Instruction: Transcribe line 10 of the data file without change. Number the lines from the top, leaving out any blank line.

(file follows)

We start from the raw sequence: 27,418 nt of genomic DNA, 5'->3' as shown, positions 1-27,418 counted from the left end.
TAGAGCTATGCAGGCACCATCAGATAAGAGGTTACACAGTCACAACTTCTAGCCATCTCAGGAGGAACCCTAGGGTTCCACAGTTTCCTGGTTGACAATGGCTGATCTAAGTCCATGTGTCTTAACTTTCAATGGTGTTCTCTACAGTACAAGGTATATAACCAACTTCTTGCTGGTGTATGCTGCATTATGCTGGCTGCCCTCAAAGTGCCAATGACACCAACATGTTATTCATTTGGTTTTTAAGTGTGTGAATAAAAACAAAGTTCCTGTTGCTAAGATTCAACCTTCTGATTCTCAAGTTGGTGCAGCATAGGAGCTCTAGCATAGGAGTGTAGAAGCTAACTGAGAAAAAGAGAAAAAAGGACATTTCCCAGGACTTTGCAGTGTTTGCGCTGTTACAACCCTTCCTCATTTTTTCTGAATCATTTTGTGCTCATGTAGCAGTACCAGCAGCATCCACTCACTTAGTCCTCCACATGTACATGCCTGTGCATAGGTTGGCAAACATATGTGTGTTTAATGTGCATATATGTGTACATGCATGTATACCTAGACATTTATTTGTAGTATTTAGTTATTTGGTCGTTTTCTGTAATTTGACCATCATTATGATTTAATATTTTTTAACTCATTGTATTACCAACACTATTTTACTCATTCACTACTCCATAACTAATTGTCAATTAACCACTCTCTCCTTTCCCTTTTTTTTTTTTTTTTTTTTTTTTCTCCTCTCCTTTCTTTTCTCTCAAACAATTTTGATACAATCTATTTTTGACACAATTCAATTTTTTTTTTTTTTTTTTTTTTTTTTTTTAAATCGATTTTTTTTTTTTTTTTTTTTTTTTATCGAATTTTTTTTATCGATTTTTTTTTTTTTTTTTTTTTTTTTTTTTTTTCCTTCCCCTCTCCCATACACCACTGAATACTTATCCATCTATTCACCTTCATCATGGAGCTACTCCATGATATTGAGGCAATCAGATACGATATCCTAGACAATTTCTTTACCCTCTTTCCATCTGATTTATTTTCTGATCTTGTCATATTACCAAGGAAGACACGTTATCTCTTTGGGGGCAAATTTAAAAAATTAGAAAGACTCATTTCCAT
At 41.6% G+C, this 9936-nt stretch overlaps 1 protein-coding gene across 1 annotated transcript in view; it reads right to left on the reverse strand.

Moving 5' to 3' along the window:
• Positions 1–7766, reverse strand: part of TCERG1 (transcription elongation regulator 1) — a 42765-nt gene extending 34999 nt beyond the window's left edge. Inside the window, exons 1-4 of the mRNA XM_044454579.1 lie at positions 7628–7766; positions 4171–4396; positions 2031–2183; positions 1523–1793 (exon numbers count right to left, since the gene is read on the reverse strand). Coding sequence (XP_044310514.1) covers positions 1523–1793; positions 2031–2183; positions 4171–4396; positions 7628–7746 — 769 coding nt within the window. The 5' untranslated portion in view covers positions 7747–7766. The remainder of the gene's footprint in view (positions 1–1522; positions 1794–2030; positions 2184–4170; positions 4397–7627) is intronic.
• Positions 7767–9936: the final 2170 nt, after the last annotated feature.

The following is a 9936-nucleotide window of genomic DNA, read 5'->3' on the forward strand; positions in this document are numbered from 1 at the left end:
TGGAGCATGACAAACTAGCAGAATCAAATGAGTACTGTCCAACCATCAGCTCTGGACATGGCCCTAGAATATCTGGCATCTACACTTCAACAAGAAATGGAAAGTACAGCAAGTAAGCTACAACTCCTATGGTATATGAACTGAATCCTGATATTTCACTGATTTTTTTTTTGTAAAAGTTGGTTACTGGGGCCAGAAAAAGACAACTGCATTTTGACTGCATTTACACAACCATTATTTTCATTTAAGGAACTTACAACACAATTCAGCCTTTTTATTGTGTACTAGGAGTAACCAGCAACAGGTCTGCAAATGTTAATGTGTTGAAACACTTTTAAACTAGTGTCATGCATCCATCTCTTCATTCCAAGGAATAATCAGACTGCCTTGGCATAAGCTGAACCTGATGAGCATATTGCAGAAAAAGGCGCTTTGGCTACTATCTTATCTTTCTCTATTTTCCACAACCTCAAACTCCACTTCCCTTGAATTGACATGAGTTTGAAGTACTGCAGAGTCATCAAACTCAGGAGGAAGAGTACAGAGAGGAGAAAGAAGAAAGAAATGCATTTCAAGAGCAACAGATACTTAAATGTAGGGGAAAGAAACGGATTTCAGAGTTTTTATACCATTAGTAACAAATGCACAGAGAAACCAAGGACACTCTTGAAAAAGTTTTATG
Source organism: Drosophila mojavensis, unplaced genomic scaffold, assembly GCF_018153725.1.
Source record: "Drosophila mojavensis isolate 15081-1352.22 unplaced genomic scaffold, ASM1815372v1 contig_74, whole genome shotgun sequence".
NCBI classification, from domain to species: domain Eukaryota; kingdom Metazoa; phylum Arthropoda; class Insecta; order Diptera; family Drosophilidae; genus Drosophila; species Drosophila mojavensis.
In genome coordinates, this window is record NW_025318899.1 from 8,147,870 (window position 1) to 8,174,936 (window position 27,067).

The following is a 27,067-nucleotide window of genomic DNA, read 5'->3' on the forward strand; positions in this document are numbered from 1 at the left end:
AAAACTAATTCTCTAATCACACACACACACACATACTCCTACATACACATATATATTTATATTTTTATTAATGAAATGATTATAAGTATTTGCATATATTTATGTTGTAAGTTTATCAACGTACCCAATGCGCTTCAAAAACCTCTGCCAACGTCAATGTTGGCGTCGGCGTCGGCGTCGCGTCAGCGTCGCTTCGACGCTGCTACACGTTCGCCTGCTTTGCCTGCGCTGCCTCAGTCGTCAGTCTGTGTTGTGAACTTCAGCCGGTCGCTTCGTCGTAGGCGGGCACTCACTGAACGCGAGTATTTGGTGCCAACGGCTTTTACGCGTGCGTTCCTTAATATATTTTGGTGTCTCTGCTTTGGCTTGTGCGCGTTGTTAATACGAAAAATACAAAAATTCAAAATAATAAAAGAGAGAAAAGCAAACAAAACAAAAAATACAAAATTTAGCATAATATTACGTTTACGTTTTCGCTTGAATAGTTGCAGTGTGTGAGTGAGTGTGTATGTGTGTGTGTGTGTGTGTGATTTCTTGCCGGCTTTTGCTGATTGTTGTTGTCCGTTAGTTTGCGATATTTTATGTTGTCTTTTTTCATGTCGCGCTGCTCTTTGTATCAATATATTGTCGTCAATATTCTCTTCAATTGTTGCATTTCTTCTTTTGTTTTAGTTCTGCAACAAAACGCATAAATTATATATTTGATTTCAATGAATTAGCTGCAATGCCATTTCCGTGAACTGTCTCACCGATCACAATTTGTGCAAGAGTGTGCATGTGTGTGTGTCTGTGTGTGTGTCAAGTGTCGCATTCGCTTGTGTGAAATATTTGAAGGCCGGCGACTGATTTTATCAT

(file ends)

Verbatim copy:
Source record: "Drosophila mojavensis isolate 15081-1352.22 unplaced genomic scaffold, ASM1815372v1 contig_74, whole genome shotgun sequence".